Meet Jean

Owning a Campercar Enables Jean to Remotely Supervise Youngsters as They Gain Duke of Edinburgh Gold Awards, Even in Her Late 70s.

Jean has just bought her second NV200 CamperCar from Sussex Campervans, this time choosing a bespoke CamperCar Solo, made to suit her lifestyle and giving her more floor space at night than the standard CamperCar layout.

Jean lives in East Moseley, Surrey, but spends a lot of time in the Brecon Beacons of Wales, supervising Duke of Edinburgh Awards groups of children and young adults. I asked her how she first discovered this outdoor life – did she go camping with her parents?

“Not at all, I ran wild as a child – you could, in those days,” says Jean. “My father was stationed in North Wales in the War and I was an only child. There were two rules – do not go into the quarry, and don’t walk across the aerodrome, in case a plane lands on you. So, I climbed lamp posts and trees and – of course – explored the quarry. Once, I had a ride in a quarry cart, with the quarrymen. Children could do what we liked, as long as we were home for tea at six.”

“One day, I was in the aerodrome with my friend and we realised we’d be late for tea. We weren’t allowed to run across the landing strip, so we were running all round the edge of the field and a pilot spotted us! He told us to get into the front of the two-man plane cockpit and he taxied us across the field. Then he gave us a big telling off and we ran home in time for tea!”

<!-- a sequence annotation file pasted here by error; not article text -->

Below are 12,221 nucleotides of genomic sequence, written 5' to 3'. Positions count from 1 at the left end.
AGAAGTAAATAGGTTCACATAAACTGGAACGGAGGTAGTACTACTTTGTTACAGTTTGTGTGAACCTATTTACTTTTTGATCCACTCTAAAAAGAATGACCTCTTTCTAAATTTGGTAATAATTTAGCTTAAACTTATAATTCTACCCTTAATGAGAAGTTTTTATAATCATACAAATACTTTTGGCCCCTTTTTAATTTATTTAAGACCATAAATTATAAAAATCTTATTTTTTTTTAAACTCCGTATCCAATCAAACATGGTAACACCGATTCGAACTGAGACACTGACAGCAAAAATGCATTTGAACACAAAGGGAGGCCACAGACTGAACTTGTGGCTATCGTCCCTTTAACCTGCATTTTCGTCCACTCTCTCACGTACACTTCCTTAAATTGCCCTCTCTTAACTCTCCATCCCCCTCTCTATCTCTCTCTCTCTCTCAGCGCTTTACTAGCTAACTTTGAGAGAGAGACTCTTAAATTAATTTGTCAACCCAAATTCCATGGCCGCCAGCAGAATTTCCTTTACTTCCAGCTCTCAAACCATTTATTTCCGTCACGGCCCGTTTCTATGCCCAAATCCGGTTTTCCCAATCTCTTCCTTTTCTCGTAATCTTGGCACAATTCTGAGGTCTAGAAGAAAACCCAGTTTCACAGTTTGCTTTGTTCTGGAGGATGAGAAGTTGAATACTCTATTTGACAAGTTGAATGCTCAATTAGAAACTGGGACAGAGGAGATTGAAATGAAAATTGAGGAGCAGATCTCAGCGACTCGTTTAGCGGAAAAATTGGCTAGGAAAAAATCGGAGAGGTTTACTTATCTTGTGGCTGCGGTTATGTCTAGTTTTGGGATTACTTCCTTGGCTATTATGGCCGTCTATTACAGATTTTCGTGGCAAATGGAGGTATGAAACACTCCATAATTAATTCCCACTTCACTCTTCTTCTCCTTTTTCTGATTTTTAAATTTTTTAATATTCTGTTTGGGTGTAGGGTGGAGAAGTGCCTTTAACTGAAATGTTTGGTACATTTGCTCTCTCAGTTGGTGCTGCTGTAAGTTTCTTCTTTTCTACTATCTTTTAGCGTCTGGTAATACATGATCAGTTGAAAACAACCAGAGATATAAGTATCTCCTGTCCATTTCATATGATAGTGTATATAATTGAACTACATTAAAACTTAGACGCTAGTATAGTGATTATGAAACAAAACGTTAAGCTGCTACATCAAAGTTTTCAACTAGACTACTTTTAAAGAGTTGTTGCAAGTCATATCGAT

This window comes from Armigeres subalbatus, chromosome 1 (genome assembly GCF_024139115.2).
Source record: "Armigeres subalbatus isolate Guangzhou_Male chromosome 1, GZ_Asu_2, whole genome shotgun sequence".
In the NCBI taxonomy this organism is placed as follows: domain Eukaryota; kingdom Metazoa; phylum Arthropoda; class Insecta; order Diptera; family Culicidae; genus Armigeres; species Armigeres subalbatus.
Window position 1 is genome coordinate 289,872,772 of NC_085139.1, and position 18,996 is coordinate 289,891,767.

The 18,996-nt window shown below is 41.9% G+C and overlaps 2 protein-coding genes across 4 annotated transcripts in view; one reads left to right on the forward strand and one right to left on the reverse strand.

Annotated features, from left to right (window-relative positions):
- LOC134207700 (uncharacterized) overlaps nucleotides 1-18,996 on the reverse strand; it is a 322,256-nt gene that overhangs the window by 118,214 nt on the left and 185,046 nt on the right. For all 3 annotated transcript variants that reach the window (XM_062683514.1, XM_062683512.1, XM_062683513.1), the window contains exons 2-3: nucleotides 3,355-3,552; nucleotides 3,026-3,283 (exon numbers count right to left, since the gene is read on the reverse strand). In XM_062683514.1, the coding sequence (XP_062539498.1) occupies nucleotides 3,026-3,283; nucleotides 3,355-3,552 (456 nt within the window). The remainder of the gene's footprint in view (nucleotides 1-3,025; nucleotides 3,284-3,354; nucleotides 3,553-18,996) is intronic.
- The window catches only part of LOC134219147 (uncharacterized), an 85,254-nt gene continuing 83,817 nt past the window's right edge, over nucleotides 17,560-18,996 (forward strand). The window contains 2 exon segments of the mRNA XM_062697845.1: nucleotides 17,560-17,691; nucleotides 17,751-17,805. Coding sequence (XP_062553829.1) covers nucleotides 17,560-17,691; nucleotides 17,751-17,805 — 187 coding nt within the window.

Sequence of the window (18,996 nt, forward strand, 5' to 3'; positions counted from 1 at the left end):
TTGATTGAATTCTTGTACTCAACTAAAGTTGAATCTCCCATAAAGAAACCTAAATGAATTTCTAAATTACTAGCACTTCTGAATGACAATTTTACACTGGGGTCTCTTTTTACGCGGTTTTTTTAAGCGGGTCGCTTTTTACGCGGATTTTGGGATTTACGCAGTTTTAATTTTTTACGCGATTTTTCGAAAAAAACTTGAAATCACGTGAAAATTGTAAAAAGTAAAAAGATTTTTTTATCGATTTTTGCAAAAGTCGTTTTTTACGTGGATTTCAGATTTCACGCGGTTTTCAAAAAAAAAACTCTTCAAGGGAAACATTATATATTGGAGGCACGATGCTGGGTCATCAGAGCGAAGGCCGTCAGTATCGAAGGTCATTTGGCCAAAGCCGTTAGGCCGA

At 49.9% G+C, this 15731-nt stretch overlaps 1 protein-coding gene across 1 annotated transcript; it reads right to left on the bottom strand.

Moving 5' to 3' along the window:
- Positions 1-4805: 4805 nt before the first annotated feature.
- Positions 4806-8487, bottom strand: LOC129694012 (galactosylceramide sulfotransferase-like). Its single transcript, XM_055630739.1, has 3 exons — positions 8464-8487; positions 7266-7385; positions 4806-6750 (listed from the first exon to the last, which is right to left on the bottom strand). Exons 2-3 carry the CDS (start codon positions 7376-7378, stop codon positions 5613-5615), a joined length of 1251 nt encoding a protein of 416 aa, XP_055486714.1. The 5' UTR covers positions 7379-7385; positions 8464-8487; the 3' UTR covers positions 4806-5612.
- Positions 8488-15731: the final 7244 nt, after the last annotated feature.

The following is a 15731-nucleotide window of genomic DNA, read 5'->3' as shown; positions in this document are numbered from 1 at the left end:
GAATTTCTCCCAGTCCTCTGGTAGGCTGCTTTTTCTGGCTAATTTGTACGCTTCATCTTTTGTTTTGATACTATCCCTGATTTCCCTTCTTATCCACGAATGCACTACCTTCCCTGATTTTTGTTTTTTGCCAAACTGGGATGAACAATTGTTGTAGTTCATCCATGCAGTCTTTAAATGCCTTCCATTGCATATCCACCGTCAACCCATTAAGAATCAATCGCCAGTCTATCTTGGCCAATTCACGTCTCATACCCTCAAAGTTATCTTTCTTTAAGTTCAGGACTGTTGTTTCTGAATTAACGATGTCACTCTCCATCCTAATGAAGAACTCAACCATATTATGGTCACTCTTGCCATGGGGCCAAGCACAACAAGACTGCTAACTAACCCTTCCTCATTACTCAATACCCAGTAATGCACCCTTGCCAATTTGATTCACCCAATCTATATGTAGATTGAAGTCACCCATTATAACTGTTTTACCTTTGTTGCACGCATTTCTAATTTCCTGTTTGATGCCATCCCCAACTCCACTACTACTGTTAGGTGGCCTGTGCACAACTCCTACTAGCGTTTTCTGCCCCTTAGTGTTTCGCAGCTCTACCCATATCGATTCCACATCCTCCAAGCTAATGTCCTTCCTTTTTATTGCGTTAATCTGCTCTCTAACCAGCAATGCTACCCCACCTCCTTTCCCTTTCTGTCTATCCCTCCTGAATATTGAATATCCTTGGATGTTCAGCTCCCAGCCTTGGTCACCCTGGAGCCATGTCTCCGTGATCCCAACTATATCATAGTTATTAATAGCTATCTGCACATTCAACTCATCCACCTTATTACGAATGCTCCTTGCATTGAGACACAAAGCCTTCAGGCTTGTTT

“Later, I got into camping through school, then Guides. I became a Guide leader and then started encouraging children to try the Duke of Edinburgh Awards Scheme. I’ve been doing that for 40 years now. I do remote supervision of the DofE Gold Award group and closer supervision of the Silver and Bronze groups. The DofE Gold route in the Brecon Beacons takes in the Pentwyn Reservoir and the Pontsticill Reservoir. With the campervan I do a pre-expedition trip to make sure the route is still safe, then during the DofE activity I park up on little roads that cross their walking route so that I can check they are okay. I’ve done it for more than 30 groups. Then I get a coffee at the Dol-y-Gaer Outdoor Education Centre – I’m such a regular that they invite me for a coffee and chat in the office!”

“I help my church youth group, too, and I encourage some of those kids to go for the John Muir Award. We think of a topic, then make a project with evidence for the four stages – discover it, explore it, conserve it, tell it. Then we submit the entry. Each child and the course provider receives a certificate.”

“One of the church group’s young adults is autistic and he did a ‘Big Bee Count’. The scheme was delighted – they want to see youngsters exploring as many wild places as possible and connecting with nature. I had a dozen kids doing it at once and helped them to submit their entries. Parents can do it at home, too. Say you went camping, you could submit an entry, saying that you are exploring an area to conserve it. The activity could be a simple litter pick. To submit an entry you would just need to send before and after photos of the area, the children collecting litter, and the bags of rubbish afterwards and write a few words in each category – discover it, explore it, conserve it, tell it.”

“With other leaders I’ve also taken kids on the Brecon Mountain Railway and to visit The Big Pit.”

“I use my campervan for everything – it’s my only vehicle. I also design and make felt creatures – reindeer, sheep, mice, rabbits and chickens with long, dangly legs and big feet – as gifts for my family and friends. I thought you’d like the see the reindeer – they match the Sussex Campervans stag logo!”

black campervan near the road
Jean beside her black campervan
colorful chicken dolls
rat dolls